“Seedling,” by Charles V. de Vet (he worked with Katherine MacClean in Astounding earlier this year) is a pleasant, albeit brief, interlude about the drastic steps one might take to establish relations with an alien race.  The twist is nice, too.

All too soon, we’re plunged back into another top-level womanless depiction of world government: “Deadlock,” by Robert and Barbara Silverberg.  This is one of those old-fashioned stories in which a problem is introduced and the solution comes as a gotcha at the last second.  What’s particularly frustrating is the Silverbergs spend 40 pages on what should have been a 10-page tale. 

Here’s the set-up: It is a hundred years from now, and humanity is on the eve of settling Mars.  The Americans want to terraform the planet; the Chinese want to biologically engineer humans to settle the planet as is.  One intrepid U.N. representative is tasked with finding a suitable compromise.  This set-up is described over and over again in several slightly varying ways (newspaper clippings, interviews with officials on both sides) until the inevitable and unclever solution is presented.  It would be fine as backdrop to characterization, or as bookends to a novel, but it just can’t bear the weight of a novella.

One has to wonder if John Campbell simply needed to fill space and asked the Silverbergs to pad their submission out.  Since authors are paid by the word, I can imagine there was little resistance to the idea.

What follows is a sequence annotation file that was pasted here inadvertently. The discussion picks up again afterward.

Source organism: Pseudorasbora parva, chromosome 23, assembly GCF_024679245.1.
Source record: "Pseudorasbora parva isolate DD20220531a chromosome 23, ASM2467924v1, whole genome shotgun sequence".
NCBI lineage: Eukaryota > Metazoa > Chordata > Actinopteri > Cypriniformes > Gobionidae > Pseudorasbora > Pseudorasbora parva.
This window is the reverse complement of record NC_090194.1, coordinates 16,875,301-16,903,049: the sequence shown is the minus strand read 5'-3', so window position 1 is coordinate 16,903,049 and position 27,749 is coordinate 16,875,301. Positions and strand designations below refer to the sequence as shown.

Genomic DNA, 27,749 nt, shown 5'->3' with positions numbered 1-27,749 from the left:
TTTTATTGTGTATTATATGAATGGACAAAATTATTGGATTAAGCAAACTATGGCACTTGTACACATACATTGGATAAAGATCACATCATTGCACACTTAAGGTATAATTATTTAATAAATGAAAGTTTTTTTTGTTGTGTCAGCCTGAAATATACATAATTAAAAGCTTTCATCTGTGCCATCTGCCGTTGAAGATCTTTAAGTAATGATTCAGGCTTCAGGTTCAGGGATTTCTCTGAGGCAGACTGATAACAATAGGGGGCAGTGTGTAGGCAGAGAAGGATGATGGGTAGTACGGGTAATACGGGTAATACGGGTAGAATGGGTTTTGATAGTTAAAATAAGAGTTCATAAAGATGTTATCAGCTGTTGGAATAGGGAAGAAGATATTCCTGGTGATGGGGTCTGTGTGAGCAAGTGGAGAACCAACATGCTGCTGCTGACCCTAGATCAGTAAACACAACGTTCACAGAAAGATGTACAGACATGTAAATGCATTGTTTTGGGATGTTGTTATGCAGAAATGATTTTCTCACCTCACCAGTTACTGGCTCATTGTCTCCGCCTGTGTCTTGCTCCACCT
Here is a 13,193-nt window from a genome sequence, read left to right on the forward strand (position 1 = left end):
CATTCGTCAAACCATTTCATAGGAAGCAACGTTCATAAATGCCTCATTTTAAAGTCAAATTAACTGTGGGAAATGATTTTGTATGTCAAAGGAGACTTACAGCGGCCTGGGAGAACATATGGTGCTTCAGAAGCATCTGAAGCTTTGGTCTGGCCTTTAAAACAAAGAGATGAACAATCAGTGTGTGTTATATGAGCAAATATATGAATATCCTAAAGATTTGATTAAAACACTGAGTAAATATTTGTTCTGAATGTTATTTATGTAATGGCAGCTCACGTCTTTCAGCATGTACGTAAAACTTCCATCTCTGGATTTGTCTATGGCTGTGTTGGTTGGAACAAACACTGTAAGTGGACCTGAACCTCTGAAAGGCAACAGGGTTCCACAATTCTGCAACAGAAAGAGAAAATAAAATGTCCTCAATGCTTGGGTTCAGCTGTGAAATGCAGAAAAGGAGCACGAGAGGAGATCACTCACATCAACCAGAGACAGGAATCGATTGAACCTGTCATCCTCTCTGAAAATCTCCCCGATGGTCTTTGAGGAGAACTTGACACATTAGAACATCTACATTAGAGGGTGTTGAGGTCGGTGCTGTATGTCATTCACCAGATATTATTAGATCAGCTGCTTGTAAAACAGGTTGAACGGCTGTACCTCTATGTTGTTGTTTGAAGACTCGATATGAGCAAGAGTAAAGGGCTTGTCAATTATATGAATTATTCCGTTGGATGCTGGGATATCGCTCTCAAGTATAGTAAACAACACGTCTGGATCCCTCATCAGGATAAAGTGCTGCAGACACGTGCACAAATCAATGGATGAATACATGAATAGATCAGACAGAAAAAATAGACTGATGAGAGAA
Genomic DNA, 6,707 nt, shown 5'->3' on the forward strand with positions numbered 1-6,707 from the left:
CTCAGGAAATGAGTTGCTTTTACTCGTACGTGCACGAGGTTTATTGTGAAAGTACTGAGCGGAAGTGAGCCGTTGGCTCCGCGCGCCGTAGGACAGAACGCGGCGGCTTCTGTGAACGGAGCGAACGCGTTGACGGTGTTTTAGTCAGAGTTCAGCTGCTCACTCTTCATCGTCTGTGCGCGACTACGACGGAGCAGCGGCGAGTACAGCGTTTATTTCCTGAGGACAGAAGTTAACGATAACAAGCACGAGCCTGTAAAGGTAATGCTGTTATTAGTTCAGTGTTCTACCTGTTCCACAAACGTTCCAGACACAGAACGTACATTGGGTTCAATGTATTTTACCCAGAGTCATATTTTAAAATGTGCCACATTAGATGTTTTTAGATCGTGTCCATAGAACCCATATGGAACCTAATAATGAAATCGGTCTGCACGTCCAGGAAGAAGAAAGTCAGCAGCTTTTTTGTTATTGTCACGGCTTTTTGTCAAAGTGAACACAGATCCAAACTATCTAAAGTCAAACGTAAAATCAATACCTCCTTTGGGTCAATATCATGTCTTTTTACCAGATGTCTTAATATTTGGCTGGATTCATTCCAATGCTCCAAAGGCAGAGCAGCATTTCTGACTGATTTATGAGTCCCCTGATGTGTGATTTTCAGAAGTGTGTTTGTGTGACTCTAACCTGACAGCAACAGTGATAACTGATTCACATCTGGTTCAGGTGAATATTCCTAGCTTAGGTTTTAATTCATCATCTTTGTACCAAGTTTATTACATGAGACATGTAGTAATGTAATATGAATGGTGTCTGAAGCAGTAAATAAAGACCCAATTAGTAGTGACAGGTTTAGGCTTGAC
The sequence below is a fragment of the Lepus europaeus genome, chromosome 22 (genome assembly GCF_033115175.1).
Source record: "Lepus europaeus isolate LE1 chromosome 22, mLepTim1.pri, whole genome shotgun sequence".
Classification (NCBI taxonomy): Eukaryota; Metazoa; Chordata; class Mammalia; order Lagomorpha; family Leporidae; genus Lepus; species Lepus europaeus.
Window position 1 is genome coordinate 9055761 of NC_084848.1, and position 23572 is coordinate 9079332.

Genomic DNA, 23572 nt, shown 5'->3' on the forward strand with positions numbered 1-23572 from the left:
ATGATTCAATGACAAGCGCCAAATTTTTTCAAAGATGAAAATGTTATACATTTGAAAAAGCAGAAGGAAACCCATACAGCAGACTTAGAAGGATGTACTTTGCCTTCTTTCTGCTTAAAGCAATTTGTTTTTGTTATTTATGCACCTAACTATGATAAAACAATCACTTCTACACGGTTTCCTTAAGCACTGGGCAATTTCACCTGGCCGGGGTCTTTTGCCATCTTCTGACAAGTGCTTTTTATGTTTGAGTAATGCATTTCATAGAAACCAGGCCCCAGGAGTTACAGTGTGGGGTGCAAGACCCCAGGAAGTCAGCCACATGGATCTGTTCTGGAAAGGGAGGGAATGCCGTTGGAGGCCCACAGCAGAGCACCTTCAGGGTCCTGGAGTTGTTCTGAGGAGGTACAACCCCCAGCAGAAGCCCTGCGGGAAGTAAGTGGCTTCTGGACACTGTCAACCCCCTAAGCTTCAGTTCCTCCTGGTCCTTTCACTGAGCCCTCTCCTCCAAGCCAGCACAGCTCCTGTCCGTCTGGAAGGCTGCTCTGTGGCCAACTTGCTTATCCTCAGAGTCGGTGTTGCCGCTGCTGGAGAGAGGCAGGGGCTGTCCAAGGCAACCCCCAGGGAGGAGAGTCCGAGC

Now, I do have some praise for the story.  I am impressed with anyone willing to throw her or his hat over the fence and make a timeline of future history, especially when it makes assumptions that few others do.  For instance, in this world, the Soviet Union collapses in the early 21st century not from American success in a Third World War, but from economic inadequacy.  An economically revitalized (but probably still Communist) China takes its place as a superpower.  The U.N.’s power is enhanced after an abortive and politically fraught Space Race.  While this makes for a more peaceful Earth, preventing large-scale conflicts, it also means that any plan to settle other planets requires a consensus of most of the Earth’s countries.  Hence, the presented dilemma.  It’s a plausible set-up, they just don’t do much with it.

I am also impressed with how far science fiction (and science) have come.  Just 16 years ago, Heinlein was writing about transforming humanity at glacial speed through selective breeding a la Mendel.  Genetic engineering reduces the process time to a single generation.  I look forward to seeing more stories with this development as a component.

There’s more, but I find myself in danger of over-writing this column, so I’ll save it for next time.